The ability to rule out species that don't live (or migrate through) Travis County saves an awful lot of time.  It certainly helps to limit my choices when the images I'm using for comparison only don't exactly match up spot for spot with some specimen I've blurrily captured with my camera.

This teeny tiny specimen is resting in the pomegranate.  Honestly, I have no idea what this is  - not even sure if it is a butterfly or a moth!
Twenty species identified and counting...  This could easily become a life long pursuit.  But that's OK - as long term projects go this one's a winner. I'm already totally smitten with the subject matter.


Tina said...

A lifetime of learning--not such a bad thing, especially considering the subject. Wow! One hundred and seventy-three. I had no idea. I'm impressed with your fortitude and ambition. Looking forward to seeing more of your photos and learning about what's here--and it's a great deal, apparently.

Debra said...

Once again: grats on the super photos. wow. I can see your body of work collecting into a nice tabletop book perhaps. It is turning into a nice internet resource for me at any rate. Thanks for documenting all these critters.

And thanks for the link. I like bug guide but find it a little tricky to navigate so I am always looking for alternatives.

I don't want to diminish your feelings but 173 actually kinda sorta sounds like a small number. As you say, at one a day you could know them all before the year was out. AND you might even really know if you discovered something new fluttering by.

20 seems like a great base to work on. That is approximately 17 more than me for example. hahaha

TexasDeb said...

Tina: I'm already finder fewer "new" (to me) visitors out back. I think it will take the transition to a different group of plants in bloom (already underway) to bring in a next wave. I appreciate the encouragement!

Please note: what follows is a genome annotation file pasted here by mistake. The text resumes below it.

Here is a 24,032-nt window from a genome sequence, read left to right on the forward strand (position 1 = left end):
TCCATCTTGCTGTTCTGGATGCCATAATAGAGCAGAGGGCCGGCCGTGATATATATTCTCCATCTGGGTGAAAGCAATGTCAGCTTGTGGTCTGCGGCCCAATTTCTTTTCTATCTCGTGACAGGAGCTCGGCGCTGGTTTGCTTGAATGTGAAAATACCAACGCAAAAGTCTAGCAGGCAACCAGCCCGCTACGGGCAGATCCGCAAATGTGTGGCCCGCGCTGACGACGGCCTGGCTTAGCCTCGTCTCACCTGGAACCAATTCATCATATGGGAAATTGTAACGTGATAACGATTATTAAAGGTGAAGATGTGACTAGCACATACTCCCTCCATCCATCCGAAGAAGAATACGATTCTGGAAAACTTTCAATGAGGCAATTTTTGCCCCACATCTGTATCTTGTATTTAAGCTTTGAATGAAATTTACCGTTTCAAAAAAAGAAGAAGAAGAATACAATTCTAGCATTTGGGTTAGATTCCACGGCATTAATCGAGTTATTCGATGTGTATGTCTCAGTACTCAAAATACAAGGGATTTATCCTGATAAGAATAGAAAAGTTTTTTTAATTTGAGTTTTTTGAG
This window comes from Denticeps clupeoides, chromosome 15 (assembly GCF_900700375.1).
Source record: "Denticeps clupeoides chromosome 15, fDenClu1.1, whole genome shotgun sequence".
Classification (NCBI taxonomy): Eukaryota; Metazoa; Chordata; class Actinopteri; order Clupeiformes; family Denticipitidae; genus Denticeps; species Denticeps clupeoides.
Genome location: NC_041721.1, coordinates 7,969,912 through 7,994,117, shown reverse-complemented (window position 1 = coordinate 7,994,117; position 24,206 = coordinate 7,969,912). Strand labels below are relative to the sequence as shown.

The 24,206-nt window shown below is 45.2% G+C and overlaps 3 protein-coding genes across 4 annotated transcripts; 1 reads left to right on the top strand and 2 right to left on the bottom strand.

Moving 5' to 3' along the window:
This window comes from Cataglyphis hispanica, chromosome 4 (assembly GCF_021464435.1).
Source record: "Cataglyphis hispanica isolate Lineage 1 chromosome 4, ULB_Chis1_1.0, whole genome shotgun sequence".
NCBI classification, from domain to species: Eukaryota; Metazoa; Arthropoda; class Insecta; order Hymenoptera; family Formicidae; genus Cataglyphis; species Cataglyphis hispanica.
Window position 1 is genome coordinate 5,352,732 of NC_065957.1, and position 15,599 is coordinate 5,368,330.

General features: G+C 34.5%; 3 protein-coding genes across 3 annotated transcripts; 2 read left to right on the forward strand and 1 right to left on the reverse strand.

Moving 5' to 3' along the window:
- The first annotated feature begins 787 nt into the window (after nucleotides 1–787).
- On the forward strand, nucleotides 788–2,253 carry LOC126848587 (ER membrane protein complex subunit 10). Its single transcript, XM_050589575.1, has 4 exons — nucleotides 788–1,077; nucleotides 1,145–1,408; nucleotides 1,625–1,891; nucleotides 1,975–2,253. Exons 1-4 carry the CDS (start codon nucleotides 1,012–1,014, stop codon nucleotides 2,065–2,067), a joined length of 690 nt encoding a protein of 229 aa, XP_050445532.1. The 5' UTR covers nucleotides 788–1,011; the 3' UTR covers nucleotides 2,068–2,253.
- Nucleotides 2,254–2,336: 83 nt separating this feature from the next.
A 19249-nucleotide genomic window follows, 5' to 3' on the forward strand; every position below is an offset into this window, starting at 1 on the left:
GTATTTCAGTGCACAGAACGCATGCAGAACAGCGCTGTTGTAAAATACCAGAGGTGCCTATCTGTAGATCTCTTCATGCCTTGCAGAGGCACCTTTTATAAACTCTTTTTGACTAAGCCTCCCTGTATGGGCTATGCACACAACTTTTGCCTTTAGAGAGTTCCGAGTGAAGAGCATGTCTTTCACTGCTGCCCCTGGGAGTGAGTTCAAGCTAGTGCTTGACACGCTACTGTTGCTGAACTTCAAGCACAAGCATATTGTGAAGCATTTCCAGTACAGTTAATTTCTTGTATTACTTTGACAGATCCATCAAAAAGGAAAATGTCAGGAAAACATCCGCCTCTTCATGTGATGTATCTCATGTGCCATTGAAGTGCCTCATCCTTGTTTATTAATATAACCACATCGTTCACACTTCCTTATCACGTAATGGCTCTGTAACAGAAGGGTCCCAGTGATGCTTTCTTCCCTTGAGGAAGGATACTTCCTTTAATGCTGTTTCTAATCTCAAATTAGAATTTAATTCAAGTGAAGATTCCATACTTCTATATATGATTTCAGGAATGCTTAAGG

TexasDeb said...

Debra: A tabletop book! I love how ambitious you are in your thinking. And thank you as well for your regular visits and encouragement here. I am grateful.

The bug guide has been helpful when I already had some idea of what I was seeing. I find it offers a staggering amount of information when the choices aren't already narrowed. I was trying to figure out what type dragonfly I saw the other day and gave up after looking at approximately 114 pages of images. (I didn't find it.)

I don't expect to see all 173 species here in our small space... but that won't stop me from looking.

Cat said...

You're going to become my 'go to' for id questions. I've no ability to hang on to all the names of all our visitors. I seem to manage the few that I see regularly but the infrequent visitors, not so much. Your sleuthing skills are really quite good!

It's an interesting thought to ponder how many types of visitors we have to our gardens. For instance, although not insect related, there is something trampling my flower bed out front. I was assessing the damage to my one little phlox that is trying valiantly to cling to life. The black eyed susans have new damage...ugh. I'd like a night vision camera! Yes, that's it! Or maybe just a late night sleuthing expedition of my own? At any rate, it's always fun to wonder. Have a great day, Deb.

TexasDeb said...

Cat: I know what you mean about having to become a sleuth. I'd associated all trampling damage to deer overnighting but I've got some of it in the back yard and I'm quite sure they don't get in back there. Raccoons are active at night, not bedding down - armadillos, maybe? I'm with you - night vision cameras may be our only answer!